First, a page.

NLRB’s Reassessment of Work Rules Employer Obligations under the FMLA

HR News July 2018 – NLRB’s Work Rules and Obligations Under FLMA

Legal Updates & Reminders…

  • June 25: NC Gov. Roy Cooper signed a bill expanding opportunities for employment of individuals with criminal records (no more than 3 Class H or I felonies and any misdemeanors), by shielding employers from negligent hiring claims if they relied on the ‘certificate of relief’ given to these individuals by the state. This law is effective December 1, 2018, and applies to petitions for the certificate filed on or after that date.
  • June 28: The U.S. Supreme Court found that states and public-sector unions may no longer have union dues deducted by non-consenting employees. Employees must choose to support the union before dues may be deducted from their pay.
  • July 2: On this date 54 years ago, President Lyndon Johnson signed the Civil Rights Act of 1964, prohibiting discrimination in employment, education, voting, public accommodations, and also established the Equal Employment Opportunity Commission (EEOC).


The NLRB’s Reassessment of Employer’s Work Rules

You have probably read about legal issues some employers have encountered, with company Handbook work rules that the National Labor Relations Board (NLRB) deemed to negatively impact employees’ ability to exercise their ‘Section 7’ rights. In a nutshell, Section 7 of the NLRA involves employees’ rights to unionize, and to join together to advance their interests as employees, and to refrain from such activity. Employers cannot interfere with these employee rights.


Good news, though! The General Counsel of the NLRB just issued guidance to their Regional Directors, following a decision earlier this year involving The Boeing Company. In essence, the Board is recognizing a more reasonable balance between the rights of employees, and the rights of employer business interests. As a result of the Boeing case, guidance is provided to place work rules in one of three categories:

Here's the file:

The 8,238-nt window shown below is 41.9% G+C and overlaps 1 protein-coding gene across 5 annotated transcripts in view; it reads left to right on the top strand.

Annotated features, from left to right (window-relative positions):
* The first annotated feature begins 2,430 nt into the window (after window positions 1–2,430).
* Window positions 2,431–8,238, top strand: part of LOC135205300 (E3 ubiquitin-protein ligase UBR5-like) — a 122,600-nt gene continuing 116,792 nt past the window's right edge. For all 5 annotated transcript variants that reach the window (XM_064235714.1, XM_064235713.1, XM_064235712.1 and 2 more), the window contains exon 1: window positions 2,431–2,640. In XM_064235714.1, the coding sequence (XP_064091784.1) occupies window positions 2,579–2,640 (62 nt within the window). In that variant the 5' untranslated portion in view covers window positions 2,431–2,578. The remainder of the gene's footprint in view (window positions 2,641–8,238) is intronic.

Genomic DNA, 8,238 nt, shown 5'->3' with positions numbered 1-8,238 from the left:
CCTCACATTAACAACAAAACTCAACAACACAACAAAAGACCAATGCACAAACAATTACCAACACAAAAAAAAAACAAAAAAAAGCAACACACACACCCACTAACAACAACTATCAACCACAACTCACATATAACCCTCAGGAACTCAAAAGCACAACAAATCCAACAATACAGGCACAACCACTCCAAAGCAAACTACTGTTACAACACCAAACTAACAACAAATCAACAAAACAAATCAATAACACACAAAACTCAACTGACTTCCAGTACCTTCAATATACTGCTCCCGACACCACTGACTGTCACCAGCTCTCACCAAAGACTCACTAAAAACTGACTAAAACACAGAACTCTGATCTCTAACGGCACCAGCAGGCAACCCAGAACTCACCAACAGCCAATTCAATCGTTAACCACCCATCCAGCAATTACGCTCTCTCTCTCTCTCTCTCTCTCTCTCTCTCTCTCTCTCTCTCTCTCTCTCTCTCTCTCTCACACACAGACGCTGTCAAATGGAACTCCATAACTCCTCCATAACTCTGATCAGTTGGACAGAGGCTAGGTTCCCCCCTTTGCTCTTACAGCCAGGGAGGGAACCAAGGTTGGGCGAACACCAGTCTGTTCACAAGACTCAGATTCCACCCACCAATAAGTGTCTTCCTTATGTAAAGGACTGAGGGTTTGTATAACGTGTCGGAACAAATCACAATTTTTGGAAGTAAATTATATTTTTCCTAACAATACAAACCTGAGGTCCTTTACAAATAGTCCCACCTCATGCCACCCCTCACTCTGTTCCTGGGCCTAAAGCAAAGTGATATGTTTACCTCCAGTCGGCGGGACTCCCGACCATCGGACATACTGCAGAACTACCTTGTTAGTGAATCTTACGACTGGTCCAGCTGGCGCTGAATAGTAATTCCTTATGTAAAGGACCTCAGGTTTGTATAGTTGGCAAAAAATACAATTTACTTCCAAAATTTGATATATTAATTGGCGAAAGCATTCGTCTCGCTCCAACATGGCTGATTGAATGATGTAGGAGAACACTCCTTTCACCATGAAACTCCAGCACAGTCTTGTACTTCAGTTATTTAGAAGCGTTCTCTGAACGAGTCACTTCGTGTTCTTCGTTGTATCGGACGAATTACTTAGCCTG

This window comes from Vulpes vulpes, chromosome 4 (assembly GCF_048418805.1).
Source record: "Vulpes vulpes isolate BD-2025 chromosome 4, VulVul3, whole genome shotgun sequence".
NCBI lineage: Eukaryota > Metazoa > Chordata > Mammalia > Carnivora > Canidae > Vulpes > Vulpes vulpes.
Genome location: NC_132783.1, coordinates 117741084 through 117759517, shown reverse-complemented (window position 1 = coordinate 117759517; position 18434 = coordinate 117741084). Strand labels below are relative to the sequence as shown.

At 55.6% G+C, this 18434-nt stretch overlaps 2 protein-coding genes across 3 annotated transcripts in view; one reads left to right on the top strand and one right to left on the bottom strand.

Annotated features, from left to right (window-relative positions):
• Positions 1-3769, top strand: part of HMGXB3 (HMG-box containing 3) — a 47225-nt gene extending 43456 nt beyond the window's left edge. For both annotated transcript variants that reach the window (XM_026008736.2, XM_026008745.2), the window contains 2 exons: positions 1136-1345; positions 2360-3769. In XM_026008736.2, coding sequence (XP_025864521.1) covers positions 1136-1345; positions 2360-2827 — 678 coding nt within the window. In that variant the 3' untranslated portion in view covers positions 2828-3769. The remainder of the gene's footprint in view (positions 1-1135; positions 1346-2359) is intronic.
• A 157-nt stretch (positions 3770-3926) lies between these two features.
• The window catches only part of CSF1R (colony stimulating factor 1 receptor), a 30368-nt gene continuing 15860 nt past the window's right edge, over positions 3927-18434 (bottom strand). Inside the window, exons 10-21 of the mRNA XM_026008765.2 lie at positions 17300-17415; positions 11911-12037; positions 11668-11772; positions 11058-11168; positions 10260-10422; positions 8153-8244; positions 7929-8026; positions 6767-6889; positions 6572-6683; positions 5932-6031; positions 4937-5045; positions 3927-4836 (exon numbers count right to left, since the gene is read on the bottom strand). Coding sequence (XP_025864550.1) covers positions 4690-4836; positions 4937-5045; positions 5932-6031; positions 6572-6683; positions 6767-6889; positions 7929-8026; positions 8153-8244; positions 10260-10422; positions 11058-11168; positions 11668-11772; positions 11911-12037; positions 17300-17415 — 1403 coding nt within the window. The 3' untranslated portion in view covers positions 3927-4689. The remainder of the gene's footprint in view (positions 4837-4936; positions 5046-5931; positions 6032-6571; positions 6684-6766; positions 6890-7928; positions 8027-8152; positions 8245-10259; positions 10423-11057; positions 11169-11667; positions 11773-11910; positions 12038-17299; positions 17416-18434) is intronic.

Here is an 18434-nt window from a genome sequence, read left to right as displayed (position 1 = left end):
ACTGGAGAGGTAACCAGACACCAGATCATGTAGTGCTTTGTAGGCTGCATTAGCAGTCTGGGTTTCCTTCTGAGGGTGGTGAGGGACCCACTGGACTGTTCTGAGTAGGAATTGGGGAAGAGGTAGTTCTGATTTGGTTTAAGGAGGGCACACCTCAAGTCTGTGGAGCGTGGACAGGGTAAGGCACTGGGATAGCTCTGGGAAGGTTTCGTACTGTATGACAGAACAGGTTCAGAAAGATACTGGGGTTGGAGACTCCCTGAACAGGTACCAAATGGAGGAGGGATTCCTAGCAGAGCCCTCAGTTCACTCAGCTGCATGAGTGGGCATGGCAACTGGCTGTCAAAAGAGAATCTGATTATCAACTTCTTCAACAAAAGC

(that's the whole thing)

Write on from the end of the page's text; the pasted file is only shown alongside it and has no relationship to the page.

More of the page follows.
• Category 1: Rules that are generally lawful for employers to maintain. Rules in this category include–


  1. Civility rules, including behavior that is rude, condescending, socially unacceptable, or disparaging company employees;
  2. No-photography and no-recording rules, prohibiting employees from recording telephone or other conversations they have with a coworker, manager or a third party, unless such recordings are approved in advance;
  3. Rules against insubordination, non-cooperation, or on the job conduct that adversely affects operations;
  4. Disruptive behavior rules, include boisterous conduct, creating a disturbance on company premises or creating discord with clients or fellow employees;
  5. Rules protecting confidential, proprietary and customer information or documents;
  6. Rules against defamation or misrepresentation include email messages that are defamatory or misrepresenting the company’s products or services or employees;
  7. Rules against using company logos or intellectual property, without prior written approval;
  8. Rules requiring authorization to speak for the company;
  9. Rules banning disloyalty, nepotism or self-enrichment.